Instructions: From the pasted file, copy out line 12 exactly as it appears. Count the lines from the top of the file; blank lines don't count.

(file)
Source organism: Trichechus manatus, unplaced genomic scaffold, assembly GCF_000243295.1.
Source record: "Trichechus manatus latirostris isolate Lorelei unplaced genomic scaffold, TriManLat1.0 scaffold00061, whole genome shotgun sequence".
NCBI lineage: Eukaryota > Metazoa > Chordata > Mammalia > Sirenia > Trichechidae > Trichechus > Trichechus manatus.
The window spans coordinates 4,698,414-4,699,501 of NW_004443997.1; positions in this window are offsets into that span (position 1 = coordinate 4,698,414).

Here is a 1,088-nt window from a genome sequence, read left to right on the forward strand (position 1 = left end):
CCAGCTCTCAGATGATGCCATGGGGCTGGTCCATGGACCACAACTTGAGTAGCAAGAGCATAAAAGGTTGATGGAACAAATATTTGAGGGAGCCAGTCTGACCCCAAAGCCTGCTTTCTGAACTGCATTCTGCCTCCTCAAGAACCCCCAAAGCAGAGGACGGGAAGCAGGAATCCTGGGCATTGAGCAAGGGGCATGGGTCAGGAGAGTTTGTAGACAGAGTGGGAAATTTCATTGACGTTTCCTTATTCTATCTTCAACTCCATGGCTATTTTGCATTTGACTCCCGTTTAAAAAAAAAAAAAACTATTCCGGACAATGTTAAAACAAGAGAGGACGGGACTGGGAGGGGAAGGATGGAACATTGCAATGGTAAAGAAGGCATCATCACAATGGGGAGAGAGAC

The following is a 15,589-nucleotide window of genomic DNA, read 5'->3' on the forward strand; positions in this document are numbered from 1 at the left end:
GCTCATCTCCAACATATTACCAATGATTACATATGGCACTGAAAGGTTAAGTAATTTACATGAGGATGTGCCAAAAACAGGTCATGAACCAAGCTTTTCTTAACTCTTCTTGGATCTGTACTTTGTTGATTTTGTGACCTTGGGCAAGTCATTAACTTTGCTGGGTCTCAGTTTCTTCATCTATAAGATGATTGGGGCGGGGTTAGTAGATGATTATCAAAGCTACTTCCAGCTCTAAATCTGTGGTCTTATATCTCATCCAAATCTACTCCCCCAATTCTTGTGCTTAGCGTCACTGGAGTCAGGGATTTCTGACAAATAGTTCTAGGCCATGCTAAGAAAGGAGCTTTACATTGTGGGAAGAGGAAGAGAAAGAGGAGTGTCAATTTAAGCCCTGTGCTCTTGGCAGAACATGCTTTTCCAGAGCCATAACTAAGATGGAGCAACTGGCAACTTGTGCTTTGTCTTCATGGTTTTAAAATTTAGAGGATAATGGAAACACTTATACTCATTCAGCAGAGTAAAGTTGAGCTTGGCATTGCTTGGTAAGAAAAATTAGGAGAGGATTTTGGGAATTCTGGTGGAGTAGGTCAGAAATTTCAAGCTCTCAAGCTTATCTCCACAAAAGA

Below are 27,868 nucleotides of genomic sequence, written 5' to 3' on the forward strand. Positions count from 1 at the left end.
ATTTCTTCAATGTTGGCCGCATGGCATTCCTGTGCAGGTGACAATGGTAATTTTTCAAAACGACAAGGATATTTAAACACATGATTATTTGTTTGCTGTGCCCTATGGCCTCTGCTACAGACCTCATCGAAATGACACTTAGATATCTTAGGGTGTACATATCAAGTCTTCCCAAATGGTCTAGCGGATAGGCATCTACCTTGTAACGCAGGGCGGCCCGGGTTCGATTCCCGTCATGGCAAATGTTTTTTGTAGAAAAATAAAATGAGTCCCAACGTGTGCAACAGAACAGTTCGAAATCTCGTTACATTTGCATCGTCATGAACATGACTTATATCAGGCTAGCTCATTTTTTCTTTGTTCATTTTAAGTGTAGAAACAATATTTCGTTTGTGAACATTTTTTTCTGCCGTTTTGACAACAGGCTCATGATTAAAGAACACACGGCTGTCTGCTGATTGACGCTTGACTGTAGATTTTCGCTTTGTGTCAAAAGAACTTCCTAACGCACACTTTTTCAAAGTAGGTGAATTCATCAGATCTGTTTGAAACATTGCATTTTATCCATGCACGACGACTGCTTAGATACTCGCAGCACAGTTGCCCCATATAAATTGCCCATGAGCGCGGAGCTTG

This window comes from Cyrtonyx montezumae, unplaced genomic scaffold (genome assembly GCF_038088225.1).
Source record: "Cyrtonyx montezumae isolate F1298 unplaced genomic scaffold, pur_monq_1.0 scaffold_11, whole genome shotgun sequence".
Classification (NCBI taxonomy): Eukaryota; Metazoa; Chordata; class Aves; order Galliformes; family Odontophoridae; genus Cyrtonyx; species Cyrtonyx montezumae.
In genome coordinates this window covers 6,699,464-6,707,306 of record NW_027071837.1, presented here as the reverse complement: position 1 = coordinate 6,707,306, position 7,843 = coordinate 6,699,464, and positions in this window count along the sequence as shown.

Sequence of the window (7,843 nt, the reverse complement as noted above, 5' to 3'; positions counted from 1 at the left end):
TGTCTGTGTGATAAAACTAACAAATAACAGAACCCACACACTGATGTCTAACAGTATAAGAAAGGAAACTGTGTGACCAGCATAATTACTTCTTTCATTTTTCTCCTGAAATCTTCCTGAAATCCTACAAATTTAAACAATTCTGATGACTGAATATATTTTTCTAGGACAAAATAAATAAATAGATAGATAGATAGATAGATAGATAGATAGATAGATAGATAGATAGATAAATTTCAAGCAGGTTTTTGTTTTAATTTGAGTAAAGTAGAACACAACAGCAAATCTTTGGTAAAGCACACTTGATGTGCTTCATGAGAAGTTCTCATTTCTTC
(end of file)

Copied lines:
Source record: "Cyrtonyx montezumae isolate F1298 unplaced genomic scaffold, pur_monq_1.0 scaffold_11, whole genome shotgun sequence".